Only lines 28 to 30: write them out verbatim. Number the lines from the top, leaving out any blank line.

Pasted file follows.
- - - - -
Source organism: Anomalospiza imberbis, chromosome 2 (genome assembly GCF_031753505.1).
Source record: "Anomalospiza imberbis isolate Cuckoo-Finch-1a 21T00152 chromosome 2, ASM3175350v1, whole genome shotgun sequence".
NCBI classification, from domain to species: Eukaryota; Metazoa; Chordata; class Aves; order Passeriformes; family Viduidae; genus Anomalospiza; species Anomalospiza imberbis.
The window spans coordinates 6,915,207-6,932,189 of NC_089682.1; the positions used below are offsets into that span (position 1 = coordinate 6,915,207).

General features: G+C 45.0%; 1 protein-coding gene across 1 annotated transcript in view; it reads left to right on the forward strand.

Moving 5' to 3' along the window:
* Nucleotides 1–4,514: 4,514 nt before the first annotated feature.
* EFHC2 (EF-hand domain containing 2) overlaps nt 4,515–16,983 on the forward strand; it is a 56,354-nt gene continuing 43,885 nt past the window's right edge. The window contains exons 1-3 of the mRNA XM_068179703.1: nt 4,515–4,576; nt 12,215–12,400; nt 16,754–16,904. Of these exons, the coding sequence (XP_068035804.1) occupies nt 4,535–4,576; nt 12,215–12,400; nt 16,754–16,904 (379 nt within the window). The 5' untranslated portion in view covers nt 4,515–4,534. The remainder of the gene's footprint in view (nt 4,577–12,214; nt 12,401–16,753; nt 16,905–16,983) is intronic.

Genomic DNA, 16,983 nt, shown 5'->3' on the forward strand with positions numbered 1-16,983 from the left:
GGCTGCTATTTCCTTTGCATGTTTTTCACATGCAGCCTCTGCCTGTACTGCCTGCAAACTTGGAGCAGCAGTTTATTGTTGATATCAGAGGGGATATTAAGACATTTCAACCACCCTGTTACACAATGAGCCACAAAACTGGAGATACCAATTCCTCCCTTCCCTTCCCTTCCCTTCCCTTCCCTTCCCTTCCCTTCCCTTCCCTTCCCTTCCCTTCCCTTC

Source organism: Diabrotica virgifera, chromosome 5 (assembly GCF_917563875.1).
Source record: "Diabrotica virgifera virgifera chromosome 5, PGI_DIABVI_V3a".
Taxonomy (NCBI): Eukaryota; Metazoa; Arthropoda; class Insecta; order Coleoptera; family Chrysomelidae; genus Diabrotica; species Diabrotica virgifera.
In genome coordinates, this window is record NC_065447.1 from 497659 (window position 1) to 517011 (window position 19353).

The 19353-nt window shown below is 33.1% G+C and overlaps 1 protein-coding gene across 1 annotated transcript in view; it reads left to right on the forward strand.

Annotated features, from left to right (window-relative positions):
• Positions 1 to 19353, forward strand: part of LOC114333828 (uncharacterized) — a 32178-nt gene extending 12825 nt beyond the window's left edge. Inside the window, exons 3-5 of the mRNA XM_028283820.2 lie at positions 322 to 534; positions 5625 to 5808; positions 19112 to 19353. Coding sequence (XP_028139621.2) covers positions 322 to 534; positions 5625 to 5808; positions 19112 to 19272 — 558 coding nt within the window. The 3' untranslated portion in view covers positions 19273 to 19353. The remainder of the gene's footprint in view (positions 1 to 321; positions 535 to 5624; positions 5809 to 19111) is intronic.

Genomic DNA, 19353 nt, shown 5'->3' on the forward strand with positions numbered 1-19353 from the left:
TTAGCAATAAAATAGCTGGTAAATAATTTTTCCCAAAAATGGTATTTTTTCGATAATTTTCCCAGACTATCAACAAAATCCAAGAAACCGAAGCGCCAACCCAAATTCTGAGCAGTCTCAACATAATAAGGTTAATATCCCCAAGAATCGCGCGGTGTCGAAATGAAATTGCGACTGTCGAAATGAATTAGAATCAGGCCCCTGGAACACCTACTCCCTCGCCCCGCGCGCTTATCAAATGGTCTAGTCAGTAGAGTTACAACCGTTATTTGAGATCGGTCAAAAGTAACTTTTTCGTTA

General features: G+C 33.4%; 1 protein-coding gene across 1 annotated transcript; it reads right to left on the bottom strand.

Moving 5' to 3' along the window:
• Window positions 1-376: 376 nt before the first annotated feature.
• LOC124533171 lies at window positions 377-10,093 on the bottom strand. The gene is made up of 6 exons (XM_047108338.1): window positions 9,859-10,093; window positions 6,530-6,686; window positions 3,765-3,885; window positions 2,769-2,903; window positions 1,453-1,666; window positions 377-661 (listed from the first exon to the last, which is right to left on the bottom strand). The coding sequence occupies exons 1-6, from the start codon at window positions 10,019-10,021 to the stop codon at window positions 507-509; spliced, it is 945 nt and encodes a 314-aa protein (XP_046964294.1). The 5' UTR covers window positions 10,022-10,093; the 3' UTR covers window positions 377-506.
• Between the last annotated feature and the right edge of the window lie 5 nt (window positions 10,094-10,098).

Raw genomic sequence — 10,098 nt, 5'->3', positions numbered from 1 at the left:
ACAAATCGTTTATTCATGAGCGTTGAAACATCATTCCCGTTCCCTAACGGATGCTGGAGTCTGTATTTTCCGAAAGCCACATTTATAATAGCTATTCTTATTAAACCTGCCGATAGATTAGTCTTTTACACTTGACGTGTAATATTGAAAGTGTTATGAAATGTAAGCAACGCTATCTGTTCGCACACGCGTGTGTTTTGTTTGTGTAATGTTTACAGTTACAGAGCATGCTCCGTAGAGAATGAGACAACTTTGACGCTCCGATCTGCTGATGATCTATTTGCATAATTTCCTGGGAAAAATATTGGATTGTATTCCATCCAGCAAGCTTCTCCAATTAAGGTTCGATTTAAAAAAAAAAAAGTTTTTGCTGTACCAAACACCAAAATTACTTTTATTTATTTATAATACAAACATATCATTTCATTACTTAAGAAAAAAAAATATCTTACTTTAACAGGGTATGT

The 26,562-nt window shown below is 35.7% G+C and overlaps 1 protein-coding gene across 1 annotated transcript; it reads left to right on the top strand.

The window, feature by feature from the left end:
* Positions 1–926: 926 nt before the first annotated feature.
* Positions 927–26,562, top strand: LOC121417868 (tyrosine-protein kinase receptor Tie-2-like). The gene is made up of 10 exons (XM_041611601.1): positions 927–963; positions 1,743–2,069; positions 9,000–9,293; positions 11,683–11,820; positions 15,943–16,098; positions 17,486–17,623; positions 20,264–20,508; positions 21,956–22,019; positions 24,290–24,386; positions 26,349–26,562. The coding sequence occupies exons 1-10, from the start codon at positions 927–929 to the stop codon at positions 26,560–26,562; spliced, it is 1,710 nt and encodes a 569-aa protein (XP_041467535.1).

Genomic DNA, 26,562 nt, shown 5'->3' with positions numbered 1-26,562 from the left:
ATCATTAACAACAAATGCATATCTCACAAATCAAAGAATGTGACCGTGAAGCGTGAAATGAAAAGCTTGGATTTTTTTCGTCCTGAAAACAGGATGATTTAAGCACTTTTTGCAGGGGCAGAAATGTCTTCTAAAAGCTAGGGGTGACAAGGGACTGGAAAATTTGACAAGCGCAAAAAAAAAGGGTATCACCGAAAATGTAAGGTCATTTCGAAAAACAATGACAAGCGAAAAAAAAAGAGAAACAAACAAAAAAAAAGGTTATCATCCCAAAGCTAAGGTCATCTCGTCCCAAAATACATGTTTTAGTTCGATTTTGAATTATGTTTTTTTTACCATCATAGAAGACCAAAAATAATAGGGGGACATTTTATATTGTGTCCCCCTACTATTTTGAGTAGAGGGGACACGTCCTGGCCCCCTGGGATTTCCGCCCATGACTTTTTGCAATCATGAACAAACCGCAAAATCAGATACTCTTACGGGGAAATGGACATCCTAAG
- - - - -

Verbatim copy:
The window, feature by feature from the left end:
* Positions 1–926: 926 nt before the first annotated feature.
* Positions 927–26,562, top strand: LOC121417868 (tyrosine-protein kinase receptor Tie-2-like). The gene is made up of 10 exons (XM_041611601.1): positions 927–963; positions 1,743–2,069; positions 9,000–9,293; positions 11,683–11,820; positions 15,943–16,098; positions 17,486–17,623; positions 20,264–20,508; positions 21,956–22,019; positions 24,290–24,386; positions 26,349–26,562. The coding sequence occupies exons 1-10, from the start codon at positions 927–929 to the stop codon at positions 26,560–26,562; spliced, it is 1,710 nt and encodes a 569-aa protein (XP_041467535.1).